Joseph Bazalgette - 125 Years On:
Cleansing the Thames in the 1800's was an enormous and extremely dangerous task. How on earth was one supposed to clean up hundreds of miles of commercial waterway? Not to mention the river was a public toilet, rubbish bin and sewer/drain; it seems safe to say that most drinking water was not safe. Enter Joseph Bazalgette – the people of London owe him a great debt of gratitude, as he saved thousands of lives by fixing the sewers. So why is the ‘Sewer King’, who risked his own health to help others, and whose system is still used by millions today, largely forgotten? 125 years after his death, it is only fair to pay tribute to the commendable efforts of a man who risked his own life to improve the wellbeing of others.
Before Bazalgette, 'King Cholera' reigned supreme and took the lives of more than 10,000 Londoners between 1853 - 54. Because most Victorians believed that diseases like cholera were caused and spread by bad air, waste drained freely into the drinking water of the capital, developing both a lethal atmosphere and the capacity for attracting new diseases. Anglican cleric Sydney Smith asserted, “He who drinks a tumbler of London Water has literally in his stomach more animated beings than there are Men, Women and Children on the face of the Globe.“
Over the next three decades, Bazalgette transformed London. Braving the 'Great Stink' of 1858, as well as bureaucratic blockages and financial pressures, among other things, Bazalgette devised a system surviving well into the 21st Century. Using a design by which the brick pipes were built wide at the top, contrary to the narrow pipes favoured by most engineers, Bazalgette ensured that all sewers could withstand the weight of the city above, together with massively increased use, and they could also wash away waste even with little rain.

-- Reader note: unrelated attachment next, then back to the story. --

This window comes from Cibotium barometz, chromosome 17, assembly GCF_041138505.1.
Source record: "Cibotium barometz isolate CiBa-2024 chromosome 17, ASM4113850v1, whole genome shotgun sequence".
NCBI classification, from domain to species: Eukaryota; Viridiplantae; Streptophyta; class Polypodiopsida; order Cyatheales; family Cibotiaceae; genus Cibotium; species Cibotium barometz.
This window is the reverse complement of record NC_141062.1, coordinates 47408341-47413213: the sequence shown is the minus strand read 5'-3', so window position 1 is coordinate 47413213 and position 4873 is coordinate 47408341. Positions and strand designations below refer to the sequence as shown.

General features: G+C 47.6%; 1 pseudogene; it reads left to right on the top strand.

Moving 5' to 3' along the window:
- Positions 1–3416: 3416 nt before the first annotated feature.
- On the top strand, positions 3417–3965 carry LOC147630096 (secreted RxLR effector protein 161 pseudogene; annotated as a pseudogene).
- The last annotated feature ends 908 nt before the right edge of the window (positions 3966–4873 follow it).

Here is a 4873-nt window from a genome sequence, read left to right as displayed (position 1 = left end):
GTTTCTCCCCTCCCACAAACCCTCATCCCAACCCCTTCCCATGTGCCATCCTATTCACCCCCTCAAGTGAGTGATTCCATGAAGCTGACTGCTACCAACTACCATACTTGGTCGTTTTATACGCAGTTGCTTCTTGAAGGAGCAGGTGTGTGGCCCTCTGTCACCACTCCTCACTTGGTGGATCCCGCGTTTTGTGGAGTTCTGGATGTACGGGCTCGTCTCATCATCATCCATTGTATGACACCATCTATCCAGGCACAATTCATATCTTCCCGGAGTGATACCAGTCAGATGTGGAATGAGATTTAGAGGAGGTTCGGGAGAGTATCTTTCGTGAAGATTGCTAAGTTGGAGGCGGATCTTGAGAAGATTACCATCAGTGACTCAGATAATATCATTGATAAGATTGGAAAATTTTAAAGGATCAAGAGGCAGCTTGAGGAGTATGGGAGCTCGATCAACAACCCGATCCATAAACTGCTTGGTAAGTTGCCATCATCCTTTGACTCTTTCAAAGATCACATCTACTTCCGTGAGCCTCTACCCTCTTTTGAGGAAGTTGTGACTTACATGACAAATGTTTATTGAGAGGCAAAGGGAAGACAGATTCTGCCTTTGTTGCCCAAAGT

The final sections of his work were not completed till 1885, and it was during this time that Bazalgette travelled the length and breadth of Britain, sharing his knowledge, and revolutionising public health nationwide. The London sewerage system can cope with up to 1.8 billion litres or 420 million gallons of water and waste each day. At the time, it was the biggest civil engineering project in the world.
It is because of Bazalgette's sewer that cholera, along with other diseases such as typhoid, are now part of British history. It is also because of Bazalgette that the Thames is now one of the cleanest metropolitan rivers in the world.
Joseph Bazalgette not only cleaned up the Thames, and in doing so saved more lives than any other Victorian public official, but his entirely new system guided the city's inevitable growth over the next 125 years.
To see the changes he made for yourself, why not book a private cruise? Embrace the opportunity to take a fresh look at the Thames on a luxury vessel and you're sure to discover new things about how London was shaped, and who shaped it.
By Robert Keal, an online content writer for the West End on the Thames.